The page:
Tennessee is expected to receive more than $26 million to fund energy conservation, alternative energy and/or pollution reduction projects following an agreement approved Thursday by the Tennessee Valley Authority Board of Directors, according to a release from the office of Gov. Bill Haslam.
The Tennessee Attorney General’s Office, on behalf of the Tennessee Department of Environment and Conservation, will join Alabama, Kentucky and North Carolina in filing the agreement in the form of a consent decree, resolving years of allegations that TVA violated the Clean Air Act. A coalition of citizen groups filed their own complaint, which will be consolidated with the states’ complaint, allowing the citizen groups to join in the agreement with the states, according to the release.
Tennessee’s agreement coincides with an agreement being filed Thursday between TVA and the U.S. Environmental Protection Agency (EPA). The utility will pay the states and the EPA a combined $350 million to fund environmental projects, as well as $10 million in civil penalties. The $350 million is payable over the next five years, and the civil penalties are payable 30 days after the date the agreement is entered by the court. Tennessee will receive the largest state’s share, $26.4 million for environmental projects and $1 million in civil penalties.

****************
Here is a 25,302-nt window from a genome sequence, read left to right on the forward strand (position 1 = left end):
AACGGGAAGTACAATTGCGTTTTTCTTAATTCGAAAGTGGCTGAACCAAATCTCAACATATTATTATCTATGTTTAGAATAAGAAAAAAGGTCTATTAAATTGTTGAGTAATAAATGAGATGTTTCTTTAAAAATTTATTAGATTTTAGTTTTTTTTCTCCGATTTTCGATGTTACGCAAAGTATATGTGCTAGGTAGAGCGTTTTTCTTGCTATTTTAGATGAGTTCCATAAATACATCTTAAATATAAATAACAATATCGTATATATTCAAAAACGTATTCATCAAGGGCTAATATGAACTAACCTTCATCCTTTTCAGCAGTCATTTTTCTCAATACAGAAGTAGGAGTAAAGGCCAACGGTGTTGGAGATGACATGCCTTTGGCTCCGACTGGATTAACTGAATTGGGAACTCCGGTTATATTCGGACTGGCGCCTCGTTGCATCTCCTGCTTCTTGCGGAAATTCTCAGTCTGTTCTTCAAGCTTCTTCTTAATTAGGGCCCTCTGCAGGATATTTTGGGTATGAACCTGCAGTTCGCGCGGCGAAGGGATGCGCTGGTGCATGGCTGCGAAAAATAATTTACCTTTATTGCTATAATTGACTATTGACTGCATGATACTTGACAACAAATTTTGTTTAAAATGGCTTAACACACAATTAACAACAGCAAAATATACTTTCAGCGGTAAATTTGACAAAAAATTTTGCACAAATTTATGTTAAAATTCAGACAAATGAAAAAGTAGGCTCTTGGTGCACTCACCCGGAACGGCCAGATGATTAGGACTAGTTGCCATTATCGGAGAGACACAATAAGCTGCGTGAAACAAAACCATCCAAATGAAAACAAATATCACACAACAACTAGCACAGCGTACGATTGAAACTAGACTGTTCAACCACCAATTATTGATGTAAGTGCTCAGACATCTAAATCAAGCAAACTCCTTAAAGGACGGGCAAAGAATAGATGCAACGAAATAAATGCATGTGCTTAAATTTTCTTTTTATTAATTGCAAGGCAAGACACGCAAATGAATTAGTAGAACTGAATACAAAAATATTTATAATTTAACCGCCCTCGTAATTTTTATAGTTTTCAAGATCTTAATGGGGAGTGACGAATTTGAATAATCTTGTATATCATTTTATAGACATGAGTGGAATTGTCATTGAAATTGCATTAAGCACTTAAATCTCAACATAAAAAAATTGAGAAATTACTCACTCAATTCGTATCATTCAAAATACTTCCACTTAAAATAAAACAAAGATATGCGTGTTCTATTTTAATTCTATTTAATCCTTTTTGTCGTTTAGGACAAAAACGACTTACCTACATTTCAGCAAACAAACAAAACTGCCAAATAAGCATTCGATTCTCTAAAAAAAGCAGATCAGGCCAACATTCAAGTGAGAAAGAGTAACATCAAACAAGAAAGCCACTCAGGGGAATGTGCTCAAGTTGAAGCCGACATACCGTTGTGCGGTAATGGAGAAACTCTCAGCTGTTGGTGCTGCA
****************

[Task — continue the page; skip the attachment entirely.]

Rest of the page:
“This agreement is important in not only making our air cleaner but it also helps to provide predictability for TVA and its commercial users,” Haslam said in the release. “This certainty will assist in economic development efforts in the state and region and is a complement to our efforts in making Tennessee’s business climate as attractive for investment as possible.”
The agreement calls for TVA to make improvements throughout its system to reduce air emissions. Specifically, the utility has agreed to reduce air emissions from its 11 coal-fired power plants and retire 18 older units. Ten coal-fired units will be retired at the Johnsonville plant in New Johnsonville, two units at the John Sevier plant in Rogersville and six units at the Widows Creek Fossil plant in North Alabama.
For several years, TVA been working to update plants with new air pollution control measures and has plans to implement new emissions controls as part of the agreement. The agreement stipulates that emissions such as nitrogen oxides and sulfur dioxides will be reduced by more than 48,000 tons per year and 208,000 tons per year, respectively.
“Today’s agreement is the largest of its kind to date,” Attorney General Bob Cooper said. “We are pleased to have helped negotiate this collaborative agreement to resolve this enforcement action that will yield cleaner air and support economic development in our state as well as that of our neighboring states. We appreciate the TVA board’s approval of this resolution.”
Tennessee will file its lawsuit and the consent decree embodying the agreement in the U.S. District Court in Knoxville now that the TVA Board of Directors has approved the agreement, which was done during the body’s regular board meeting in Chattanooga Thursday.
In addition to the court agreements with the EPA and other states, the case will conclude actions by the National Park Conservation Association, the Sierra Club and Our Children’s Earth Foundation.
The consent decree lodged with the court by the states and the citizen groups, and EPA’s agreement with TVA, will be available for public review and comment for 30 days.